In 2008 street artist and designer Shepard Fairey created a colorful poster depicting then U.S. presidential candidate Barack Obama with a single-word message “Hope” written on it. The image had a graphic, illustrative quality and was based on a press photo of the candidate. The poster was an instant classic of graphic design and became an important piece of the Obama campaign’s visual communications arsenal. Obama’s winning of the 2008 election sealed the poster’s iconic status. Eight years later, in the final year of Obama’s presidency, we stumbled upon an updated version of the same poster image on a rubbish bin in Venice, Los Angeles. Now the same iconic image is rendered in black-and-white version and instead of “Hope,” the word “History” is written across the bottom. The phrase “dustbin of history” comes to mind. Is the fact that the sticker is on a garbage bin a political statement?
Sections of the Berlin Wall covered with mural and street art (pictured below) have been put on display in the forecourt exhibition space of the Spruth Magers art gallery in Los Angeles. The gallery and wall face Wilshire Boulevard and sit across from LACMA in the Miracle Mile area of the city.
Two slabs of the wall display a mural depicting late U.S. presidents Kennedy and Reagan, both of whom famously gave speeches at in Berlin when the German capital was divided by the wall.
This exhibit is symbolic in several ways and notably for Spruth Magers since it is a Berlin-based art gallery. Spruth recently opened its LA outpost, its second after setting up a gallery in London. It will open up a space in Hong Kong in May.
The whimsical Binoculars Building — pictured below — on a quiet, mostly residential stretch of Main Street in Venice, in Los Angeles, was designed by architect Frank Gehry back in the 1980s.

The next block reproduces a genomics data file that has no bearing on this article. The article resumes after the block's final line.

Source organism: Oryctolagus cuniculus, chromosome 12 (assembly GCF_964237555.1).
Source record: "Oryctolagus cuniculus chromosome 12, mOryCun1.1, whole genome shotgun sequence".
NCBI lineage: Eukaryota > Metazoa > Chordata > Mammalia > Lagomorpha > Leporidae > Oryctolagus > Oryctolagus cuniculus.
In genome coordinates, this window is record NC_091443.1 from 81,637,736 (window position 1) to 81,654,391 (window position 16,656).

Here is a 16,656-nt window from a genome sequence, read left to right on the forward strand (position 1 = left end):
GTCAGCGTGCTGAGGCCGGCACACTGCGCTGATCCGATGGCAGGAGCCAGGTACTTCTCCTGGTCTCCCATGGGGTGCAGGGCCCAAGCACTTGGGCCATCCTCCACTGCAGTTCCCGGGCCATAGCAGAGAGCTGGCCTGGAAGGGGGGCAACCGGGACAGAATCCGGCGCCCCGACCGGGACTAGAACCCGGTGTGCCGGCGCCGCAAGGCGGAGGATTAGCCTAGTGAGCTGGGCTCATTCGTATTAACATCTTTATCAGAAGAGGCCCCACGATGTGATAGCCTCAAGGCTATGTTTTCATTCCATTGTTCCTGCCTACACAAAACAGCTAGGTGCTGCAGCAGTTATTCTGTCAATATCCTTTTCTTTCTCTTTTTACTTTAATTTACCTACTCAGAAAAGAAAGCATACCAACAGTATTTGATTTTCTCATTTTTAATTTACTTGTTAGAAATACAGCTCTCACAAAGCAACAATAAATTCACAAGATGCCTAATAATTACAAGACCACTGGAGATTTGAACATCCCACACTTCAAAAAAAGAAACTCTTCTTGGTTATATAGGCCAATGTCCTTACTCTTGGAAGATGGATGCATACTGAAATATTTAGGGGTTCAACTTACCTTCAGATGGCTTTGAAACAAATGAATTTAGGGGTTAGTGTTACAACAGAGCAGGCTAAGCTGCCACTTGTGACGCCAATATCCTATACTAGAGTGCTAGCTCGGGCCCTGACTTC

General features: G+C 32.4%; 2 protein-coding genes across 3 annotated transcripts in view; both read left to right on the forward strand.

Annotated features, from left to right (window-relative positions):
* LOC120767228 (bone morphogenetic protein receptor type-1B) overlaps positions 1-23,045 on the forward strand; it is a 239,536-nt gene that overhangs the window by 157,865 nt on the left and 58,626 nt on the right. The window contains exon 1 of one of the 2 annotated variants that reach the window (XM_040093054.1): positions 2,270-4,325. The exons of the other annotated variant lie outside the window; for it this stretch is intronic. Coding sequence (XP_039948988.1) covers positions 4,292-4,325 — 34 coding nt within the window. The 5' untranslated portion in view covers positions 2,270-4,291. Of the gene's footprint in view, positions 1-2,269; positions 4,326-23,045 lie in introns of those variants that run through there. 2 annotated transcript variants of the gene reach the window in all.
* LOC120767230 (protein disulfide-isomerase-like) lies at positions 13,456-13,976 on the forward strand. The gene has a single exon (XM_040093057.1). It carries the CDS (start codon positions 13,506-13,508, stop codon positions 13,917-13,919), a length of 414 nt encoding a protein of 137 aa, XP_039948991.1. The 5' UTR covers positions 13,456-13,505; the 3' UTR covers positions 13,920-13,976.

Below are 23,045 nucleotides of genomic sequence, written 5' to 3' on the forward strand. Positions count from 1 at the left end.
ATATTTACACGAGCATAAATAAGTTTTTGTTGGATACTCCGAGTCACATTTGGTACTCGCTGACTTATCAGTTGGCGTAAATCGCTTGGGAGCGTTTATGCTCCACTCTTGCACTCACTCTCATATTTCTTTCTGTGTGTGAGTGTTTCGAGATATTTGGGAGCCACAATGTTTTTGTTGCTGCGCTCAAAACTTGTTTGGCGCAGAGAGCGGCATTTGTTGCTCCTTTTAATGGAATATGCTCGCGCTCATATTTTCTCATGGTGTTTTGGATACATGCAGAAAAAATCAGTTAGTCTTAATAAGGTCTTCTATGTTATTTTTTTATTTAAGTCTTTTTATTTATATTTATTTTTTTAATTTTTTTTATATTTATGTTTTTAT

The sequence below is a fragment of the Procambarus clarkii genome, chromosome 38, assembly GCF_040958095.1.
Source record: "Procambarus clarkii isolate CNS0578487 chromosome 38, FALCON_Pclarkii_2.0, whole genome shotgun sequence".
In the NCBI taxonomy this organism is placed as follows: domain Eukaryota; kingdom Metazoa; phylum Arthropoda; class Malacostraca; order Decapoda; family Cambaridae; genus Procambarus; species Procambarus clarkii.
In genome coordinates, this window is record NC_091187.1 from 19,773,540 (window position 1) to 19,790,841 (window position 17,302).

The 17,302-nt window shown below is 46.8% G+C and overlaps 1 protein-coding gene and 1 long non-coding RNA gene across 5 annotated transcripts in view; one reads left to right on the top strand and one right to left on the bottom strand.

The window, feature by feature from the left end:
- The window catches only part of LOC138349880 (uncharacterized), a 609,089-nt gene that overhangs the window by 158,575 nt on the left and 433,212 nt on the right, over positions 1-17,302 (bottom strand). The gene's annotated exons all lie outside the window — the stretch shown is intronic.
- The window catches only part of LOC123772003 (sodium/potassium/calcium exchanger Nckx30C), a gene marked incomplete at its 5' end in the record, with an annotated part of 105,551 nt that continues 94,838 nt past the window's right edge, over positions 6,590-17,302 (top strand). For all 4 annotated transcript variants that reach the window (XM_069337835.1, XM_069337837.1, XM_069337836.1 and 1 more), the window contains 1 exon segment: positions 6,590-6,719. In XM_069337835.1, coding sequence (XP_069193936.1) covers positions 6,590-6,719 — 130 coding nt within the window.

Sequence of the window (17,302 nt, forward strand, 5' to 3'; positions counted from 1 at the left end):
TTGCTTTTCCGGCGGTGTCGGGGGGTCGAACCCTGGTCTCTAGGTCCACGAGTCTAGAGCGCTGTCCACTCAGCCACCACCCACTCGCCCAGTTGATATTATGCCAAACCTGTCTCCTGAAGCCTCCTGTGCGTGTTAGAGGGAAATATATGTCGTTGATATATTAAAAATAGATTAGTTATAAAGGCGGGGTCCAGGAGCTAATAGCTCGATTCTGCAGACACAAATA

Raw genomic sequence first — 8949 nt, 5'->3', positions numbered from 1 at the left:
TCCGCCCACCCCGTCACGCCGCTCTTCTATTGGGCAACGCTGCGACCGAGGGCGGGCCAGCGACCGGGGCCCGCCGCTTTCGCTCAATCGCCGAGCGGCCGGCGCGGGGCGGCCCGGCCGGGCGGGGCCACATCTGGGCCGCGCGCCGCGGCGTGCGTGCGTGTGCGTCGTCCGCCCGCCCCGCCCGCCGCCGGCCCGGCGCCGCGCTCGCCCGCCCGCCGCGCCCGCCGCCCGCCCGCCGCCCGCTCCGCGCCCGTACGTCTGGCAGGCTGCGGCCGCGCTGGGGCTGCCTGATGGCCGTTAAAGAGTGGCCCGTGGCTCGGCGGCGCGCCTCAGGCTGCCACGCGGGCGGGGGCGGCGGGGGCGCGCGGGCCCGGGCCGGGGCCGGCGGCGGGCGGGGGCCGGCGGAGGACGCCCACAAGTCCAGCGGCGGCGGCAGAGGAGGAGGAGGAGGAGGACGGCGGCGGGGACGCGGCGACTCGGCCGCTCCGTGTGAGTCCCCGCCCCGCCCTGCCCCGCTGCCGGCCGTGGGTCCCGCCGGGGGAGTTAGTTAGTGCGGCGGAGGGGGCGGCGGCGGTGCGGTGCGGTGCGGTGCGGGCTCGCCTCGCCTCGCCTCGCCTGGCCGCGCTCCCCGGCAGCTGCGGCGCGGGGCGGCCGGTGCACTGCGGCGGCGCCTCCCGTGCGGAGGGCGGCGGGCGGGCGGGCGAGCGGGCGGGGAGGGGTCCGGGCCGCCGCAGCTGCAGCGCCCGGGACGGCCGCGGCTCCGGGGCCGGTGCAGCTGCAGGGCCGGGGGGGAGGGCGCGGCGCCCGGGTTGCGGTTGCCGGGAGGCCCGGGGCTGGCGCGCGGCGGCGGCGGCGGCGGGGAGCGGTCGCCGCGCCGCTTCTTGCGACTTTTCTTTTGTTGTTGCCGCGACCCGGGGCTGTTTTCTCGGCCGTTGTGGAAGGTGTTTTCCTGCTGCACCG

It’s a local landmark and Gehry’s last building to be constructed in Los Angeles until the development of the Walt Disney Concert Hall two decades later.
In the interim, Gehry created the Guggenheim Bilbao and became one of the world’s foremost “starchitects” if not its greatest living architect.
The Binoculars Building was initially the home to the legendary advertising agency Chiat/Day (now TBWA/Chiat/Day), which grew too big for the space years later and vacated for much larger offices in nearby Playa Vista.
Since then, the building complex has been home to many creative tenants including Google. The giant binoculars, by the way, are by the artists Claes Oldenberg and Coosje van Bruggen.
It’s still surprising that the building is not more widely known.
Real-Estate developer, New York City fixture, celebrity, reality TV show star, and politician, Donald Trump is at the center of U.S. media coverage these days while he campaigns to win the Republican nomination as its candidate for the American presidency.
A polarizing, attention-hungry personality and demagogic political figure, Trump’s controversial views and bombast has in recent months made him the target of satirists and a subject of politically-charged street art by artists like Hanksy and Teacake poking fun at the presidential candidate.
Teacake’s circular wheat-paste poster on Wilshire Boulevard in Los Angeles (pictured below) depicts “the Donald” on a playground ride holding what appears to be a sex toy. It’s funny street art as political commentary and as a mirror of contemporary culture.